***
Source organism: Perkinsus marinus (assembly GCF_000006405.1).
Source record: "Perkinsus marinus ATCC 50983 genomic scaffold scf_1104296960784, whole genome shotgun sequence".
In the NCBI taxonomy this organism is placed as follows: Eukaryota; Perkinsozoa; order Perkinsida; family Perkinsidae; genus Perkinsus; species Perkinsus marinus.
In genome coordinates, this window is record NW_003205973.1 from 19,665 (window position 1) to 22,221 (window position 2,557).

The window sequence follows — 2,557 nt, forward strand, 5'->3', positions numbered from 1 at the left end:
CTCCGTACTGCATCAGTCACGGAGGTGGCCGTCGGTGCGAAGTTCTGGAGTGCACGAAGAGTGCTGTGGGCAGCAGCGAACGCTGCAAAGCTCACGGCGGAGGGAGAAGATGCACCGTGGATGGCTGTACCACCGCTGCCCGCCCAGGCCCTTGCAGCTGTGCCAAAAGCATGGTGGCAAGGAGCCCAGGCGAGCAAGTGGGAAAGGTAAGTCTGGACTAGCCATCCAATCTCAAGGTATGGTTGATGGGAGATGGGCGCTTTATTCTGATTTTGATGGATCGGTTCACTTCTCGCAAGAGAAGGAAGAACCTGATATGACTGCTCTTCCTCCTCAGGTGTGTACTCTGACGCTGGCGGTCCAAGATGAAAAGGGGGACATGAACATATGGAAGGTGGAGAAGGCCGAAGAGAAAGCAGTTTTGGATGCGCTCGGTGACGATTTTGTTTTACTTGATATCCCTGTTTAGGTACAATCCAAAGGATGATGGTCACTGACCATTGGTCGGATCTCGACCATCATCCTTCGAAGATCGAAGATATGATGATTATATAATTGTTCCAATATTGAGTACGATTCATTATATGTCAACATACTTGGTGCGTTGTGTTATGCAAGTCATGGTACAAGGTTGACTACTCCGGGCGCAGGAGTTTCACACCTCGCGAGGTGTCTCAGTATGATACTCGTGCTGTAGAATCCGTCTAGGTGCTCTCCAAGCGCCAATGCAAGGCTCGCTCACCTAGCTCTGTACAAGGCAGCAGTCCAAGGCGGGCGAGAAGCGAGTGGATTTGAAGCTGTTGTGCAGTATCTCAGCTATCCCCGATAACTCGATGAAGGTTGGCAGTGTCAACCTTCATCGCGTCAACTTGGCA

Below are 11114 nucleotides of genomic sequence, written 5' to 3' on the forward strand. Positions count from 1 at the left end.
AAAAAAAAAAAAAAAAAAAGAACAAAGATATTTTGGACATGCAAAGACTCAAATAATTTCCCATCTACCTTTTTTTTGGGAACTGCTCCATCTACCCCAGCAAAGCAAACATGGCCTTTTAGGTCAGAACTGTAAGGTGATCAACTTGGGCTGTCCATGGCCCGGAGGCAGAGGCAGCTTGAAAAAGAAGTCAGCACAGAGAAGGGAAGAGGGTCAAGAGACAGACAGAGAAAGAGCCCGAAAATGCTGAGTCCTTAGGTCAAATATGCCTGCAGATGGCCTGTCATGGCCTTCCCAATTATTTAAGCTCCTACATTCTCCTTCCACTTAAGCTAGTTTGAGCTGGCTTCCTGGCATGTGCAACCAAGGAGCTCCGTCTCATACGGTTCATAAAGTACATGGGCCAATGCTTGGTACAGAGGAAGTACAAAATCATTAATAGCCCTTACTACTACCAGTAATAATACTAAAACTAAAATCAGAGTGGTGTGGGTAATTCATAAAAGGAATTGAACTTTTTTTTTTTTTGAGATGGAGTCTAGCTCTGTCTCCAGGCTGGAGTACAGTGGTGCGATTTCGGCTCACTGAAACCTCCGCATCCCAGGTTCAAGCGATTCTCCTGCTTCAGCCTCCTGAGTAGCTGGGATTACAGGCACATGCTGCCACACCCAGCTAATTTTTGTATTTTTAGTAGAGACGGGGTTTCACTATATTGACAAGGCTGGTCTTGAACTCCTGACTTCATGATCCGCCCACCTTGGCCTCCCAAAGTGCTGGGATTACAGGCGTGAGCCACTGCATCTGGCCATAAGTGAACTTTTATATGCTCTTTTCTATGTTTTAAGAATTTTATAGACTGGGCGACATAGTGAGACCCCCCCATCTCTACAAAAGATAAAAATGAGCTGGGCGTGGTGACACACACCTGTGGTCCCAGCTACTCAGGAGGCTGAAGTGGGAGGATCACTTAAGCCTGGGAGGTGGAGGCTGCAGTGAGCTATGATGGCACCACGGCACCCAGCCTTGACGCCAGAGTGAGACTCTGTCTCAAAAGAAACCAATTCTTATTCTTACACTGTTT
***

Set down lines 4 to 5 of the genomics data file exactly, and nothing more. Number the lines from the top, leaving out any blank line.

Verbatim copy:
In genome coordinates, this window is record NW_003205973.1 from 19,665 (window position 1) to 22,221 (window position 2,557).

The window sequence follows — 2,557 nt, forward strand, 5'->3', positions numbered from 1 at the left end: